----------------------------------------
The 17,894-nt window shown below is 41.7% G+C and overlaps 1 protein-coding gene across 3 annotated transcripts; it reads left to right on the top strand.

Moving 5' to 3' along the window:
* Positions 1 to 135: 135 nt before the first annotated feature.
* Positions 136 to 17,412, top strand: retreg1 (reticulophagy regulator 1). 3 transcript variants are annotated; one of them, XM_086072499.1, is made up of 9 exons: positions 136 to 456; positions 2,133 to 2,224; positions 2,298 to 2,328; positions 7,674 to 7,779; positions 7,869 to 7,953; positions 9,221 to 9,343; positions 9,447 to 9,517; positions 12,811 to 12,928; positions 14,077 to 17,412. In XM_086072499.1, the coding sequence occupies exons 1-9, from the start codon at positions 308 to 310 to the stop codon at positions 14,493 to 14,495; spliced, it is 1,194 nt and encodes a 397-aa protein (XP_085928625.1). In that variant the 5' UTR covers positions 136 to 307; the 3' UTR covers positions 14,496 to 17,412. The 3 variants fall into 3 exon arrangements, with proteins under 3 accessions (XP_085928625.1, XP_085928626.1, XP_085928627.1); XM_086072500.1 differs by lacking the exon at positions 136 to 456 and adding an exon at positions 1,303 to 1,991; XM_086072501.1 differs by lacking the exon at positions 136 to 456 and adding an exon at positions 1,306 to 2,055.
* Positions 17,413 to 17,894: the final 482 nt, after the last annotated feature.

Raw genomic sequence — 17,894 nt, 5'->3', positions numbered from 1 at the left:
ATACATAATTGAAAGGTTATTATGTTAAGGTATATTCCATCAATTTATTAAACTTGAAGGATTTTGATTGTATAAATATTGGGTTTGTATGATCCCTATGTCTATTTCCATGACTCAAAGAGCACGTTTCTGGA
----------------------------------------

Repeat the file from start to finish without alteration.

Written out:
The 17,894-nt window shown below is 41.7% G+C and overlaps 1 protein-coding gene across 3 annotated transcripts; it reads left to right on the top strand.

Moving 5' to 3' along the window:
* Positions 1 to 135: 135 nt before the first annotated feature.
* Positions 136 to 17,412, top strand: retreg1 (reticulophagy regulator 1). 3 transcript variants are annotated; one of them, XM_086072499.1, is made up of 9 exons: positions 136 to 456; positions 2,133 to 2,224; positions 2,298 to 2,328; positions 7,674 to 7,779; positions 7,869 to 7,953; positions 9,221 to 9,343; positions 9,447 to 9,517; positions 12,811 to 12,928; positions 14,077 to 17,412. In XM_086072499.1, the coding sequence occupies exons 1-9, from the start codon at positions 308 to 310 to the stop codon at positions 14,493 to 14,495; spliced, it is 1,194 nt and encodes a 397-aa protein (XP_085928625.1). In that variant the 5' UTR covers positions 136 to 307; the 3' UTR covers positions 14,496 to 17,412. The 3 variants fall into 3 exon arrangements, with proteins under 3 accessions (XP_085928625.1, XP_085928626.1, XP_085928627.1); XM_086072500.1 differs by lacking the exon at positions 136 to 456 and adding an exon at positions 1,303 to 1,991; XM_086072501.1 differs by lacking the exon at positions 136 to 456 and adding an exon at positions 1,306 to 2,055.
* Positions 17,413 to 17,894: the final 482 nt, after the last annotated feature.

Raw genomic sequence — 17,894 nt, 5'->3', positions numbered from 1 at the left:
ATACATAATTGAAAGGTTATTATGTTAAGGTATATTCCATCAATTTATTAAACTTGAAGGATTTTGATTGTATAAATATTGGGTTTGTATGATCCCTATGTCTATTTCCATGACTCAAAGAGCACGTTTCTGGA